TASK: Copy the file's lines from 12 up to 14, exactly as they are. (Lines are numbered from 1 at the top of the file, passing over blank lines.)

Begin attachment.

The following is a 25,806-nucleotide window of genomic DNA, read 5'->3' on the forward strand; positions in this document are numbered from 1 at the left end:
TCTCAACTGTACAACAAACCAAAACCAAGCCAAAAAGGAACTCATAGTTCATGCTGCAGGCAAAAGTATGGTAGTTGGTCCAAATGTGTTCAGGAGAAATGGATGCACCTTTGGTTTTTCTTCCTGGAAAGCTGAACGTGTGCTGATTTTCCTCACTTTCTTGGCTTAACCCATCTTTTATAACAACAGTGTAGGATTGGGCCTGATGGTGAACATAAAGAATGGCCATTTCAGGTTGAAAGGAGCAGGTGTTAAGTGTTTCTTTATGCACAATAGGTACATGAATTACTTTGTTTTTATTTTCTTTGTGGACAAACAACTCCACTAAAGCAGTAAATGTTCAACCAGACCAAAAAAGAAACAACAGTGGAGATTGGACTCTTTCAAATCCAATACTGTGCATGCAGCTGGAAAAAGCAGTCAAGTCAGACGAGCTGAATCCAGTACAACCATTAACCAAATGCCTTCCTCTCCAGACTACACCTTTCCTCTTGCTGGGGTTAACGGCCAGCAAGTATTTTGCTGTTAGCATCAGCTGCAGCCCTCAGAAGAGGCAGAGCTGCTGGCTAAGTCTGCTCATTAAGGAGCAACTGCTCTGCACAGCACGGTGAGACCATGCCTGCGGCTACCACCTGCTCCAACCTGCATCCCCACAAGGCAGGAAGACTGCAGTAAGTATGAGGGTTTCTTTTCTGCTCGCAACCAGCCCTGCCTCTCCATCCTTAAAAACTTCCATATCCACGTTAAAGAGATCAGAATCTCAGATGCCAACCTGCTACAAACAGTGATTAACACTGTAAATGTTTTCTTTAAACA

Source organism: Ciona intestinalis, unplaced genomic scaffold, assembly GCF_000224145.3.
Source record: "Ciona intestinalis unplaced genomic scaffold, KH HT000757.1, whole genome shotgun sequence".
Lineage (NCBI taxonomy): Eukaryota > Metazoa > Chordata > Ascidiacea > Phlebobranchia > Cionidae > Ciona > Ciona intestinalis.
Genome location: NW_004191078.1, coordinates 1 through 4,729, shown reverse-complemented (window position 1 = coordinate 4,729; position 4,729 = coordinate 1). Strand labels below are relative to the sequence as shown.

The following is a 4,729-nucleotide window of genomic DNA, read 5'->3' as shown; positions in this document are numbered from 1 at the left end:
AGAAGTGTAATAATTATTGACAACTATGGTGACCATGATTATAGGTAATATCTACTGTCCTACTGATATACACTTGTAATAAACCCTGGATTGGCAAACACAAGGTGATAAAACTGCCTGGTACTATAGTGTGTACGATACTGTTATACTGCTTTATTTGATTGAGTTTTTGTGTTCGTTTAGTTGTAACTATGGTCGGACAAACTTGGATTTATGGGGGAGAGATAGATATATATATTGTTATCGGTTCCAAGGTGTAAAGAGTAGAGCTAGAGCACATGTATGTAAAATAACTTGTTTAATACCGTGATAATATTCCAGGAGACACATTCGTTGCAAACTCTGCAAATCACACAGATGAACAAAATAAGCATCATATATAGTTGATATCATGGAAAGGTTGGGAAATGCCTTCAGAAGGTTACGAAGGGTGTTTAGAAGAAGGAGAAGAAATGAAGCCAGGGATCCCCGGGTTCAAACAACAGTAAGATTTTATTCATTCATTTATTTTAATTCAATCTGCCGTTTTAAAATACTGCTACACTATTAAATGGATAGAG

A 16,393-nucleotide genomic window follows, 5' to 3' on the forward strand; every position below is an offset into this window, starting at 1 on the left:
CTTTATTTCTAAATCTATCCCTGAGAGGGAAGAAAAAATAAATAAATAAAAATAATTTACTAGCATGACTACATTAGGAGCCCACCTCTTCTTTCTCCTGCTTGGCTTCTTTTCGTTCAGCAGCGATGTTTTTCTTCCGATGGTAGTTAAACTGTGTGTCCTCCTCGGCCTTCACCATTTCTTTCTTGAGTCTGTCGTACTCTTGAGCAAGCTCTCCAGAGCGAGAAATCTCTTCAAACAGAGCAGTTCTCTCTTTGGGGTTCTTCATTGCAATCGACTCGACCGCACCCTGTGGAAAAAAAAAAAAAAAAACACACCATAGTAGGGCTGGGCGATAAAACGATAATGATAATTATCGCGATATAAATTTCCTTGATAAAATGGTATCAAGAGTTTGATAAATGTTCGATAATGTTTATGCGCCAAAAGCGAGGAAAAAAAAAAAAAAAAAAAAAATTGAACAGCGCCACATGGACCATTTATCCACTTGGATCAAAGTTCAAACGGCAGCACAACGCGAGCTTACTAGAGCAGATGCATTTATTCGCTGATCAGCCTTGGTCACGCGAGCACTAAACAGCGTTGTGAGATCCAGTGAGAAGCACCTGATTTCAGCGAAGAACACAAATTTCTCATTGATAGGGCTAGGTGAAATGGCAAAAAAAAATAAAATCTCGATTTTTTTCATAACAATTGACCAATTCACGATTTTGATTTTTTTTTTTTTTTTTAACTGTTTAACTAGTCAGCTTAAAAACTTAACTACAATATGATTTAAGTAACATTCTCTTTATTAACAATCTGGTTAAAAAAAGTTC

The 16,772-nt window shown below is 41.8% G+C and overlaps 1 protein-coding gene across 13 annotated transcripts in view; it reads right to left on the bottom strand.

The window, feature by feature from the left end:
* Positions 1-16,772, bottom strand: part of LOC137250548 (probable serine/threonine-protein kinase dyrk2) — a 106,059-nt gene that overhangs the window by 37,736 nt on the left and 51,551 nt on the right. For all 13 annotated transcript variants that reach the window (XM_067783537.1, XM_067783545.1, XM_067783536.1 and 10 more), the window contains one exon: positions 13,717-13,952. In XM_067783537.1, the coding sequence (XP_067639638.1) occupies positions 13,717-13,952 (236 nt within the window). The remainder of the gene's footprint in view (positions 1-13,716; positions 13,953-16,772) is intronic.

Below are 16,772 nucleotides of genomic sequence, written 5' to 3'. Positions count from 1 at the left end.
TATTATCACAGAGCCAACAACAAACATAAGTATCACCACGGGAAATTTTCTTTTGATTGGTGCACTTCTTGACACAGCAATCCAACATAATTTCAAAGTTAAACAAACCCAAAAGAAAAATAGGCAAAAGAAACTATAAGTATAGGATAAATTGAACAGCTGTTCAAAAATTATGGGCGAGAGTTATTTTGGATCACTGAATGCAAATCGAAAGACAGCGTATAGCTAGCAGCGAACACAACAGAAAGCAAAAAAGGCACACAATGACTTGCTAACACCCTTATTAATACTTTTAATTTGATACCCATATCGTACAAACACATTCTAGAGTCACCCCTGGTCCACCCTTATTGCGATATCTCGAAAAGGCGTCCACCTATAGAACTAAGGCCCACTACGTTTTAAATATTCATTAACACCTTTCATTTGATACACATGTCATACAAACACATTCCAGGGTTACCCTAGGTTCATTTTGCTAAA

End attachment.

The window, feature by feature from the left end:
* Positions 1-16,772, bottom strand: part of LOC137250548 (probable serine/threonine-protein kinase dyrk2) — a 106,059-nt gene that overhangs the window by 37,736 nt on the left and 51,551 nt on the right. For all 13 annotated transcript variants that reach the window (XM_067783537.1, XM_067783545.1, XM_067783536.1 and 10 more), the window contains one exon: positions 13,717-13,952. In XM_067783537.1, the coding sequence (XP_067639638.1) occupies positions 13,717-13,952 (236 nt within the window). The remainder of the gene's footprint in view (positions 1-13,716; positions 13,953-16,772) is intronic.

Below are 16,772 nucleotides of genomic sequence, written 5' to 3'. Positions count from 1 at the left end.